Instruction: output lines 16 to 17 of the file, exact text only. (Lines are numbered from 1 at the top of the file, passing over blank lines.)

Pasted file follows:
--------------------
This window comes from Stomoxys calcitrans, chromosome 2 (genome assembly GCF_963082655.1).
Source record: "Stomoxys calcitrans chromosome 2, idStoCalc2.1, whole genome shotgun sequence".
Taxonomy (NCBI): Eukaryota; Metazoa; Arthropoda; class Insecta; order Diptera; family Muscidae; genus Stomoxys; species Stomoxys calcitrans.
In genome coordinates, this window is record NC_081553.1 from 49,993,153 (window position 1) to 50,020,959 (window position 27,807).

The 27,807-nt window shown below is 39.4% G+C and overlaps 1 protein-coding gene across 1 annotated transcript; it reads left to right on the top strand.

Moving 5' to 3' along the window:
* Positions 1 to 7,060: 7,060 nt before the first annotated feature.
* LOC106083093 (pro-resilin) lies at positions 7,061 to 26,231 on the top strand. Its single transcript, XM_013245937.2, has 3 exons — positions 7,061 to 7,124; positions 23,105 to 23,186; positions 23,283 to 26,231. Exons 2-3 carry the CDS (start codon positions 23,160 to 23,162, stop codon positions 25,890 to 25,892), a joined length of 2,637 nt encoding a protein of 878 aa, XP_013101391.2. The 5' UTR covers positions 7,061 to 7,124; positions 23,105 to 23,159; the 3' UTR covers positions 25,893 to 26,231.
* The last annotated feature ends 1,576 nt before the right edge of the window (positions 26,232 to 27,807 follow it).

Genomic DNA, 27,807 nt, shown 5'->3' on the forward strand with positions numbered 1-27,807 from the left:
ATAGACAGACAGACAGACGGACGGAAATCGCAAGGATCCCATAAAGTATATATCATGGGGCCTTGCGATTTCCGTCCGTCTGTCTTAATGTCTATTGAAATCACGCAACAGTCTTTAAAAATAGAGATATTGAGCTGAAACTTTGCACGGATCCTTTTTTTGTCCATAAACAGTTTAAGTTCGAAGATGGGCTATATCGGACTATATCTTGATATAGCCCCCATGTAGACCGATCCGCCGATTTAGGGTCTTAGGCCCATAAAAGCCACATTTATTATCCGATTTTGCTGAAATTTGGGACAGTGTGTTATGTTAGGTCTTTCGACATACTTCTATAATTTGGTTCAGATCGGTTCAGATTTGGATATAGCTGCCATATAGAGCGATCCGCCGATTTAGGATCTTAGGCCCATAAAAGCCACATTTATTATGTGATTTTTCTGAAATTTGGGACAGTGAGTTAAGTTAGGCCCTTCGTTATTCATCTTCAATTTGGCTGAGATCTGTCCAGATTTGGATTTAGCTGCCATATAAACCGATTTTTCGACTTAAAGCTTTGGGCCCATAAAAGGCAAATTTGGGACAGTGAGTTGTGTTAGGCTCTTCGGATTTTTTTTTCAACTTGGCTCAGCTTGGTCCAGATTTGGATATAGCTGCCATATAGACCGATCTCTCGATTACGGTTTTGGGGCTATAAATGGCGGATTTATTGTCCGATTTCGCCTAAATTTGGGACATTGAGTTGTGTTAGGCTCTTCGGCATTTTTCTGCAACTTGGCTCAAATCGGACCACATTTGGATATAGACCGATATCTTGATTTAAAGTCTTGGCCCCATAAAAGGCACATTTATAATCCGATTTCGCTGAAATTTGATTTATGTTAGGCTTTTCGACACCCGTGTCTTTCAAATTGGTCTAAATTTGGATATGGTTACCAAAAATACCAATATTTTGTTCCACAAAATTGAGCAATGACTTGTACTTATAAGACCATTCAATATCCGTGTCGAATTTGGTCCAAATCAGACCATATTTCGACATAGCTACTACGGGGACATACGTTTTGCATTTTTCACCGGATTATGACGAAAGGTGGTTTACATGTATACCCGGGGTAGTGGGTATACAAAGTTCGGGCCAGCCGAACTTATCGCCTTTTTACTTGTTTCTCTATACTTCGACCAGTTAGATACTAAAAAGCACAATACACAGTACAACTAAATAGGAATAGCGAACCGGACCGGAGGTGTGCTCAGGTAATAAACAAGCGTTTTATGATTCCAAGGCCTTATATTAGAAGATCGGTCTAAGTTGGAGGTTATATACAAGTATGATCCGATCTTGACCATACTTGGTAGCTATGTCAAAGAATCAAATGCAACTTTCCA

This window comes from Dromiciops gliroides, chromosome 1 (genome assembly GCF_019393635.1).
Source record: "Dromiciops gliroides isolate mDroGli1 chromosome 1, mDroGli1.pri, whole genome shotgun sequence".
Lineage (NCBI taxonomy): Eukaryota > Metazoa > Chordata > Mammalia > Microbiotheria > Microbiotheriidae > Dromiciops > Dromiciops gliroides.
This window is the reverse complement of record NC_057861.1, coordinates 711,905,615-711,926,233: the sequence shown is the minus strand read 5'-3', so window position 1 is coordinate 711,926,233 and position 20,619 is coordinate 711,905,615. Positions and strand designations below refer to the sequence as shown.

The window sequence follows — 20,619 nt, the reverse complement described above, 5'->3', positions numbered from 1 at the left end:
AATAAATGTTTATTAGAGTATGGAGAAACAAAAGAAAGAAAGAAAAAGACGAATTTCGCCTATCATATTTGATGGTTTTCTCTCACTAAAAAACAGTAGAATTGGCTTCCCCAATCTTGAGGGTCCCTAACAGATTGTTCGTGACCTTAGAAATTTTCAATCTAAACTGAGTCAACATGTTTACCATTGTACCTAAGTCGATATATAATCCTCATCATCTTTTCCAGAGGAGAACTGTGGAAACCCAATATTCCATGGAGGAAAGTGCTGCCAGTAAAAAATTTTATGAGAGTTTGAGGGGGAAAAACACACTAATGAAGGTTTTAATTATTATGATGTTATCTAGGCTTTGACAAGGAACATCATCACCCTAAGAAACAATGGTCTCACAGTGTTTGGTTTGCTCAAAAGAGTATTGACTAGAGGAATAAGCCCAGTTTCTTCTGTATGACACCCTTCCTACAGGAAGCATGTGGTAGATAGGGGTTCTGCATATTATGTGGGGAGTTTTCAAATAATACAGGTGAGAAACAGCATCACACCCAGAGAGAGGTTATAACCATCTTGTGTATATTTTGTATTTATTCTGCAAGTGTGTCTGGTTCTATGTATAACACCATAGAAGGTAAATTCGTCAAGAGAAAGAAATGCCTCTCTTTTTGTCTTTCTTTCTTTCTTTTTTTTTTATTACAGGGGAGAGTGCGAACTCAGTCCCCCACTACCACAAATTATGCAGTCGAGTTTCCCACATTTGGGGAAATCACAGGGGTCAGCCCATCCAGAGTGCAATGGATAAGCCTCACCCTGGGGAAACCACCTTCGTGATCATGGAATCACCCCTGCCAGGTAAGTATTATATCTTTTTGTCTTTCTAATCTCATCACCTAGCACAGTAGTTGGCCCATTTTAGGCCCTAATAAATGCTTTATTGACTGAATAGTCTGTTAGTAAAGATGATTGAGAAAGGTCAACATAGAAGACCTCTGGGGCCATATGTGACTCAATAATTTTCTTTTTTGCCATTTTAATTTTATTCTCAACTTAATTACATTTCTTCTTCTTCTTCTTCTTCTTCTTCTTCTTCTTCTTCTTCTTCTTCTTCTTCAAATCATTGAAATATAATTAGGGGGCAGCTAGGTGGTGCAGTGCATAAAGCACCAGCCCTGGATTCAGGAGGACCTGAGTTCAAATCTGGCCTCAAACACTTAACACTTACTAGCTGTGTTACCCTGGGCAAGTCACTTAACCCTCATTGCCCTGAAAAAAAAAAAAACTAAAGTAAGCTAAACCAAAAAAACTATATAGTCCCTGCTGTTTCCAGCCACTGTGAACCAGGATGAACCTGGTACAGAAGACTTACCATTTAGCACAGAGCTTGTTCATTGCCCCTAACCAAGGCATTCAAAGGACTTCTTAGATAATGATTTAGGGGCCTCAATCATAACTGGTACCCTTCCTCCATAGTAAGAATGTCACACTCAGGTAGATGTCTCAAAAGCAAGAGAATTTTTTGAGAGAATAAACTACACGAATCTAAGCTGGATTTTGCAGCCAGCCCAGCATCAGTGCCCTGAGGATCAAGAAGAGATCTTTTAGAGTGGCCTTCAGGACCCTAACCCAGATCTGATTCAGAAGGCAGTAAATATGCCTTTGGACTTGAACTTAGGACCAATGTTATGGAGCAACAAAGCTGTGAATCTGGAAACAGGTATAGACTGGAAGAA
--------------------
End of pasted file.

The window sequence follows — 20,619 nt, the reverse complement described above, 5'->3', positions numbered from 1 at the left end:
AATAAATGTTTATTAGAGTATGGAGAAACAAAAGAAAGAAAGAAAAAGACGAATTTCGCCTATCATATTTGATGGTTTTCTCTCACTAAAAAACAGTAGAATTGGCTTCCCCAATCTTGAGGGTCCCTAACAGATTGTTCGTGACCTTAGAAATTTTCAATCTAAACTGAGTCAACATGTTTACCATTGTACCTAAGTCGATATATAATCCTCATCATCTTTTCCAGAGGAGAACTGTGGAAACCCAATATTCCATGGAGGAAAGTGCTGCCAGTAAAAAATTTTATGAGAGTTTGAGGGGGAAAAACACACTAATGAAGGTTTTAATTATTATGATGTTATCTAGGCTTTGACAAGGAACATCATCACCCTAAGAAACAATGGTCTCACAGTGTTTGGTTTGCTCAAAAGAGTATTGACTAGAGGAATAAGCCCAGTTTCTTCTGTATGACACCCTTCCTACAGGAAGCATGTGGTAGATAGGGGTTCTGCATATTATGTGGGGAGTTTTCAAATAATACAGGTGAGAAACAGCATCACACCCAGAGAGAGGTTATAACCATCTTGTGTATATTTTGTATTTATTCTGCAAGTGTGTCTGGTTCTATGTATAACACCATAGAAGGTAAATTCGTCAAGAGAAAGAAATGCCTCTCTTTTTGTCTTTCTTTCTTTCTTTTTTTTTTATTACAGGGGAGAGTGCGAACTCAGTCCCCCACTACCACAAATTATGCAGTCGAGTTTCCCACATTTGGGGAAATCACAGGGGTCAGCCCATCCAGAGTGCAATGGATAAGCCTCACCCTGGGGAAACCACCTTCGTGATCATGGAATCACCCCTGCCAGGTAAGTATTATATCTTTTTGTCTTTCTAATCTCATCACCTAGCACAGTAGTTGGCCCATTTTAGGCCCTAATAAATGCTTTATTGACTGAATAGTCTGTTAGTAAAGATGATTGAGAAAGGTCAACATAGAAGACCTCTGGGGCCATATGTGACTCAATAATTTTCTTTTTTGCCATTTTAATTTTATTCTCAACTTAATTACATTTCTTCTTCTTCTTCTTCTTCTTCTTCTTCTTCTTCTTCTTCTTCTTCTTCTTCAAATCATTGAAATATAATTAGGGGGCAGCTAGGTGGTGCAGTGCATAAAGCACCAGCCCTGGATTCAGGAGGACCTGAGTTCAAATCTGGCCTCAAACACTTAACACTTACTAGCTGTGTTACCCTGGGCAAGTCACTTAACCCTCATTGCCCTGAAAAAAAAAAAAACTAAAGTAAGCTAAACCAAAAAAACTATATAGTCCCTGCTGTTTCCAGCCACTGTGAACCAGGATGAACCTGGTACAGAAGACTTACCATTTAGCACAGAGCTTGTTCATTGCCCCTAACCAAGGCATTCAAAGGACTTCTTAGATAATGATTTAGGGGCCTCAATCATAACTGGTACCCTTCCTCCATAGTAAGAATGTCACACTCAGGTAGATGTCTCAAAAGCAAGAGAATTTTTTGAGAGAATAAACTACACGAATCTAAGCTGGATTTTGCAGCCAGCCCAGCATCAGTGCCCTGAGGATCAAGAAGAGATCTTTTAGAGTGGCCTTCAGGACCCTAACCCAGATCTGATTCAGAAGGCAGTAAATATGCCTTTGGACTTGAACTTAGGACCAATGTTATGGAGCAACAAAGCTGTGAATCTGGAAACAGGTATAGACTGGAAGAA